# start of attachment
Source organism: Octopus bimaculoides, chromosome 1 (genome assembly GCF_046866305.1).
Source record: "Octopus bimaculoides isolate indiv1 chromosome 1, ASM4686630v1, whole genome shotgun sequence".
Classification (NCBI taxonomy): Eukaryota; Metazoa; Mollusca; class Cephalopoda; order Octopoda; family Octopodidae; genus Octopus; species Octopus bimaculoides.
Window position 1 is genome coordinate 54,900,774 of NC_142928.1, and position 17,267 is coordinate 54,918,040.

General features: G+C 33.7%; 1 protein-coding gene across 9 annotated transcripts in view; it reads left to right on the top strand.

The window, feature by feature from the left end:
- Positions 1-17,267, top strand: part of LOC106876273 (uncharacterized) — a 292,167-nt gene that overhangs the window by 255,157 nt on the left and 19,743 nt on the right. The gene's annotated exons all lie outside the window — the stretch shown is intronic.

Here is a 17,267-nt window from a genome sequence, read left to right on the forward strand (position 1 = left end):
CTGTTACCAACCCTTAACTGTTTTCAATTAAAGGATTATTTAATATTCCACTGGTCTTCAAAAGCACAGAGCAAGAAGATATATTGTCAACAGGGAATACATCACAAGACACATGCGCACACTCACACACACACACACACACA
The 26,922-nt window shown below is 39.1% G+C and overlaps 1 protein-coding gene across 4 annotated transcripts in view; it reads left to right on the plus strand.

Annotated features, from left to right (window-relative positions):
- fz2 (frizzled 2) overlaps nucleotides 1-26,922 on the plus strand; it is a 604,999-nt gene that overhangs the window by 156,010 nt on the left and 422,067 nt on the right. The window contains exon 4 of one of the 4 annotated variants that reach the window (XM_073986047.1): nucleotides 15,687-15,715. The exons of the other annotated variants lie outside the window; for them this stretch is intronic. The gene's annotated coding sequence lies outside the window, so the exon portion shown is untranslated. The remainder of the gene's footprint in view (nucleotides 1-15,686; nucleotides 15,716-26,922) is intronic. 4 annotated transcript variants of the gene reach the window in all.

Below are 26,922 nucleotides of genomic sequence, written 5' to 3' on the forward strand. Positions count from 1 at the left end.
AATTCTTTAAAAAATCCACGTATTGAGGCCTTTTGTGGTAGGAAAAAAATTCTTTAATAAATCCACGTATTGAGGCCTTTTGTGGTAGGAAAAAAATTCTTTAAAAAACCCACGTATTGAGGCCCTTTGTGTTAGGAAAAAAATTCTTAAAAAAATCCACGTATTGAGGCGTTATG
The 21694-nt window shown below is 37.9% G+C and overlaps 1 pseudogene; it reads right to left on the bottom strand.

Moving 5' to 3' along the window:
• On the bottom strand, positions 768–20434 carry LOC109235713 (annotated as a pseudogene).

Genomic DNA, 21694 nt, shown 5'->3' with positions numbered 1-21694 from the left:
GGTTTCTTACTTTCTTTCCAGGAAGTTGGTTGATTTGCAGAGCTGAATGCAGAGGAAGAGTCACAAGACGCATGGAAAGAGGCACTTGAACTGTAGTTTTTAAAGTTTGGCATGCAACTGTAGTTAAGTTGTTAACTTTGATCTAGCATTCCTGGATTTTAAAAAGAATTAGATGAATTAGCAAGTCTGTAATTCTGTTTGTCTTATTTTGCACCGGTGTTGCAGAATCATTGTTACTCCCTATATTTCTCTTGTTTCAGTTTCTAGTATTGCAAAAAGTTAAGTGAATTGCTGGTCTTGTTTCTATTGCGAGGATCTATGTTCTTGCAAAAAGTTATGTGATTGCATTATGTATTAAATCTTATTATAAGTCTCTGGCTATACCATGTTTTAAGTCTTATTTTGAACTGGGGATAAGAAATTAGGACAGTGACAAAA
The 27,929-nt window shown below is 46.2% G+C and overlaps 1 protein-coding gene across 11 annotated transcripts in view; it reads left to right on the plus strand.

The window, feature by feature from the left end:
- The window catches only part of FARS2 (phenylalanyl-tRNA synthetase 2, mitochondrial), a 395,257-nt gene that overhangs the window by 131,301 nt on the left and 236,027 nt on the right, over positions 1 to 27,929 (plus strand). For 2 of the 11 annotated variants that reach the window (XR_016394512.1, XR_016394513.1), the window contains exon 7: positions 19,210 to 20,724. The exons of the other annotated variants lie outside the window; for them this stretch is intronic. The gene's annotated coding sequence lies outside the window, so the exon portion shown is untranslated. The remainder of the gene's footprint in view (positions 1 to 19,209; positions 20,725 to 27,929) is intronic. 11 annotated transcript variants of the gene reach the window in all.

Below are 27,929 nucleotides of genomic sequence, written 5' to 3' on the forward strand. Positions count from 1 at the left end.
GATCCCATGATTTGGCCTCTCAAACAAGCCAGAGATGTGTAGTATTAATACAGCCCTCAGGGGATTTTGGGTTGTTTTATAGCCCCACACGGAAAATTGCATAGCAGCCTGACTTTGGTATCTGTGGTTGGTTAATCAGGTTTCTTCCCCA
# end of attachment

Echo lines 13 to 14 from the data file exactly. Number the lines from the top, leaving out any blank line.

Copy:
Below are 26,922 nucleotides of genomic sequence, written 5' to 3' on the forward strand. Positions count from 1 at the left end.
AATTCTTTAAAAAATCCACGTATTGAGGCCTTTTGTGGTAGGAAAAAAATTCTTTAATAAATCCACGTATTGAGGCCTTTTGTGGTAGGAAAAAAATTCTTTAAAAAACCCACGTATTGAGGCCCTTTGTGTTAGGAAAAAAATTCTTAAAAAAATCCACGTATTGAGGCGTTATG